Dead Man in Cellulose Container May Have Been Stowaway
FREIBURG, West Germany (AP) _ Chemical factory workers found the body of a man with spare clothes and a transistor radio in a cellulose container imported from the United States, authorities said Sunday.
″We suspect that he may have been a stowaway, someone who wanted to come over (to Europe) without paying his way,″ Freiburg Police Inspector Uwe Schundelmeier told The Associated Press in a telephone interview.
He said no signs of violence were found on the body.
Schundelmeier said workers at the Rhodia AG chemical factory in this southwestern West German city discovered the body Nov. 21 while unpacking cellulose containers imported from the United States.
The man was about 30 years old, 5 feet, 8 inches tall with dark wavy hair and ″apparently of Indian or Pakistani nationality,″ said Schundelmeier. No personal identification documents were found on the body.
″An amulet shaped like a forearm was dangling from his ear, and he had a peace sign tattooed on his chest,″ said Schundelmeier. ″The body was totally dehydrated and very thin, 36 kilograms (79 pounds), so we suspect he died of thirst, hunger and/or asphyxiation.″
Schundelmeier said doctors at the University of Freiburg examined the body, but an investigation was continuing to identify the man and determine cause of death.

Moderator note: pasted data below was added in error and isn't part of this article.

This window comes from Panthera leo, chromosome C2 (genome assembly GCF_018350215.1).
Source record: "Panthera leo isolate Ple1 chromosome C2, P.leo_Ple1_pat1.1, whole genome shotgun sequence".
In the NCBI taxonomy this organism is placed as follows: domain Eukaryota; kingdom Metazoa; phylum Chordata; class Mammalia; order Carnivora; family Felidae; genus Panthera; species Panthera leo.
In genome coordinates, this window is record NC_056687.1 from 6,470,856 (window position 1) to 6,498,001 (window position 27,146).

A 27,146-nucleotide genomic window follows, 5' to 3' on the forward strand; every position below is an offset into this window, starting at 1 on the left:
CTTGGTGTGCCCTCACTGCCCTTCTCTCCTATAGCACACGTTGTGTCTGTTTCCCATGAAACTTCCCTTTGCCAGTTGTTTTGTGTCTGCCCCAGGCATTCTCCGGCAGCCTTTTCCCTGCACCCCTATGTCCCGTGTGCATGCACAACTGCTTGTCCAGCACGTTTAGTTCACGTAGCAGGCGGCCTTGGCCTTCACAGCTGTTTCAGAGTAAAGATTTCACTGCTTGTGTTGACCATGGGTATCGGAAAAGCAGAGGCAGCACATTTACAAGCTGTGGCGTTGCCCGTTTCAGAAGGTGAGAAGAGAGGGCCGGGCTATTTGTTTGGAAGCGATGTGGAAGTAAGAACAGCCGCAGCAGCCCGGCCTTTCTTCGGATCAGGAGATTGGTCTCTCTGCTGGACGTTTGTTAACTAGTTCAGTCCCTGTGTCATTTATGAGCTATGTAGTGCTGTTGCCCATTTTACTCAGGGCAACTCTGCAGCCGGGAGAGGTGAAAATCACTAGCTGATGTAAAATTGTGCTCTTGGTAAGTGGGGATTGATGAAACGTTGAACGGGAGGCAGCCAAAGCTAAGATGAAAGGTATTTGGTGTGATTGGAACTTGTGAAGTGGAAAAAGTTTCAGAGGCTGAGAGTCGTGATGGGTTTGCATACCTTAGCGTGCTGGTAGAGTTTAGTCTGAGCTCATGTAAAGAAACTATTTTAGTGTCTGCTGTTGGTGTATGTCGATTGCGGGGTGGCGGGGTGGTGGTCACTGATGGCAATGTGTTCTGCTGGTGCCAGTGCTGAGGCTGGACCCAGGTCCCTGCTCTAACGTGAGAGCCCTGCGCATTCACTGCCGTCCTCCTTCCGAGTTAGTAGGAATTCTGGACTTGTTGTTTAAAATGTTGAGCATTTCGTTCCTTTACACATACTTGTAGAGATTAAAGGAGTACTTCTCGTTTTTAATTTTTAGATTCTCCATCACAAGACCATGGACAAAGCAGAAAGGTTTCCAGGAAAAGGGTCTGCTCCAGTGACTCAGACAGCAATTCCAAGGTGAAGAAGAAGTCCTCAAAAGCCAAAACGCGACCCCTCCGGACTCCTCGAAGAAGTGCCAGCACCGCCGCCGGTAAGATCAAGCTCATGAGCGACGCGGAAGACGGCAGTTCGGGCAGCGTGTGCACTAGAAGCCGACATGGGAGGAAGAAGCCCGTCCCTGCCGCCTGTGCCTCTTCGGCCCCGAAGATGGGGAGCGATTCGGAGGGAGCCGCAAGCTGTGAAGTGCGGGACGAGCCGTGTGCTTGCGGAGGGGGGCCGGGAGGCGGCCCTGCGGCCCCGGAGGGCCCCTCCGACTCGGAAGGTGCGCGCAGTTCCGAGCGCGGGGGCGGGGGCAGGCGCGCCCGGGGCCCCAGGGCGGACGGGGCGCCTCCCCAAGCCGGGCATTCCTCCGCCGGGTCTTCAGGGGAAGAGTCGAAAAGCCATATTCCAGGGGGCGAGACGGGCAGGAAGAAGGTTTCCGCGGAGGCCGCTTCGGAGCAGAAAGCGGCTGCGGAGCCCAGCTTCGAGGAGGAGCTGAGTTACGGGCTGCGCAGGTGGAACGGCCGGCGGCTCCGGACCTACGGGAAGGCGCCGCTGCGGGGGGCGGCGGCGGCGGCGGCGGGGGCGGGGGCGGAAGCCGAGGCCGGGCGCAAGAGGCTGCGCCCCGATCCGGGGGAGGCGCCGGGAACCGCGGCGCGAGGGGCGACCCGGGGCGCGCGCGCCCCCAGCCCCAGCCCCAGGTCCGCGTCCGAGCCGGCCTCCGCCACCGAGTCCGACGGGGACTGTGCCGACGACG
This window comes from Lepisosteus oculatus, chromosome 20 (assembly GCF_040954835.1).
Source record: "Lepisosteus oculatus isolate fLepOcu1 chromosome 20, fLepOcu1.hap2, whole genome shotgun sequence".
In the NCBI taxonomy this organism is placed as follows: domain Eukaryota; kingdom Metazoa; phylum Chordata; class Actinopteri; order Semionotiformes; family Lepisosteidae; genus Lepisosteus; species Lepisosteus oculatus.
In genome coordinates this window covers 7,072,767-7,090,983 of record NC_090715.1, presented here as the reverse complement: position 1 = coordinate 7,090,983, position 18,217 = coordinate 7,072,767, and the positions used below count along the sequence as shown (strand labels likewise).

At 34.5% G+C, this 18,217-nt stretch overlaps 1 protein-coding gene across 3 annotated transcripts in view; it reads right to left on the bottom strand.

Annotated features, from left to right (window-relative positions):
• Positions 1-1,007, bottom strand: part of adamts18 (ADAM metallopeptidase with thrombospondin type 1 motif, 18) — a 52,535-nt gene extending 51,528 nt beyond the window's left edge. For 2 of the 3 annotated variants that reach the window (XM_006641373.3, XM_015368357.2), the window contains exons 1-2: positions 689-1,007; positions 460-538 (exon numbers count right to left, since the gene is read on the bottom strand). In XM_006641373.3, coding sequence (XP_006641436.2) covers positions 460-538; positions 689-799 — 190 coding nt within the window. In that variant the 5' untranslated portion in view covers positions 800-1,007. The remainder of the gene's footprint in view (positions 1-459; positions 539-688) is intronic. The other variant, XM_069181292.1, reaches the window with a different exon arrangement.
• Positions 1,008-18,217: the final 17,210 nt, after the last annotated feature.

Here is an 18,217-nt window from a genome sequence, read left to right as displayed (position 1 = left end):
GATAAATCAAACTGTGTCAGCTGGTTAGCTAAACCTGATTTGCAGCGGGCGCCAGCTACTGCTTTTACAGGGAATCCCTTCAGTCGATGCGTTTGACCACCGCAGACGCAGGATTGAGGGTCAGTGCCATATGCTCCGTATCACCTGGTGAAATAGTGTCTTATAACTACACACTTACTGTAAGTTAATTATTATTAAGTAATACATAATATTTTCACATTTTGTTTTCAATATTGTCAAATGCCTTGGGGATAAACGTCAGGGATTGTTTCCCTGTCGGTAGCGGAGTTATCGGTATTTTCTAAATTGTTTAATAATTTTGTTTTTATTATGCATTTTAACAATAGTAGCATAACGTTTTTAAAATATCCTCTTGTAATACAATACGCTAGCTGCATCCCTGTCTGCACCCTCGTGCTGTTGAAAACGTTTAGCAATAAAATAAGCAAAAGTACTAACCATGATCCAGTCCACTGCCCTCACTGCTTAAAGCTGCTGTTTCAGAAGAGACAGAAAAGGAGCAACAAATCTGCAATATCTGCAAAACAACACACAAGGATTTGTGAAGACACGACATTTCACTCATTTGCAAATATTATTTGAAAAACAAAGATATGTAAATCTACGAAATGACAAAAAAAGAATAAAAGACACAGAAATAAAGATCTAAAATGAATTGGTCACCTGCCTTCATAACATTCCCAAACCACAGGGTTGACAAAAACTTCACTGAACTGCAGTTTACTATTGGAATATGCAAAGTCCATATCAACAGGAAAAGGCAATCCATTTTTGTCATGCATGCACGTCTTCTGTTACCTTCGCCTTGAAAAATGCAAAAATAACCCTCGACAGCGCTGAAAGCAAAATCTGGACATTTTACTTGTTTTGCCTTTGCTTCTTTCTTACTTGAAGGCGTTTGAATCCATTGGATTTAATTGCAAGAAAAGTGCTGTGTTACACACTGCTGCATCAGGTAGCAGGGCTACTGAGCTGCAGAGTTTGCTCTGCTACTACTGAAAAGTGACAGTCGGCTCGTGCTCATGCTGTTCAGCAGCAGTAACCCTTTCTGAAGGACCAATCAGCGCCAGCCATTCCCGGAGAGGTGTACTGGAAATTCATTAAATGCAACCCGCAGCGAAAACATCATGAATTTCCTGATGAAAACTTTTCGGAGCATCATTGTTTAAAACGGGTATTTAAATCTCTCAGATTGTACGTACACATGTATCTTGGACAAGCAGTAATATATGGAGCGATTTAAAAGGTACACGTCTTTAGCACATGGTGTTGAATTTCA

He said it had not been determined when the man died or when and how he got into the container.
But he said the container shipment was sealed before it left Baltimore on a ship bound for Rotterdam, the Netherlands.
He said the cellulose was produced by ITT Rayonier Inc. in Port Angeles, Wash., loaded onto a Burlington Northern train there on Oct. 8 and sent to Chicago, where it was transferred to a Conrail train and brought to Baltimore.
The container shipment was taken across the Atlantic on a Hapag Lloyd ship and arrived in Rotterdam on Nov. 6, Schundelmeier said. It was then shipped up the Rhine River to Freiburg.
Rhodia is the biggest employer in Freiburg, a university city of 176,000 in West Germany’s Black Forest region.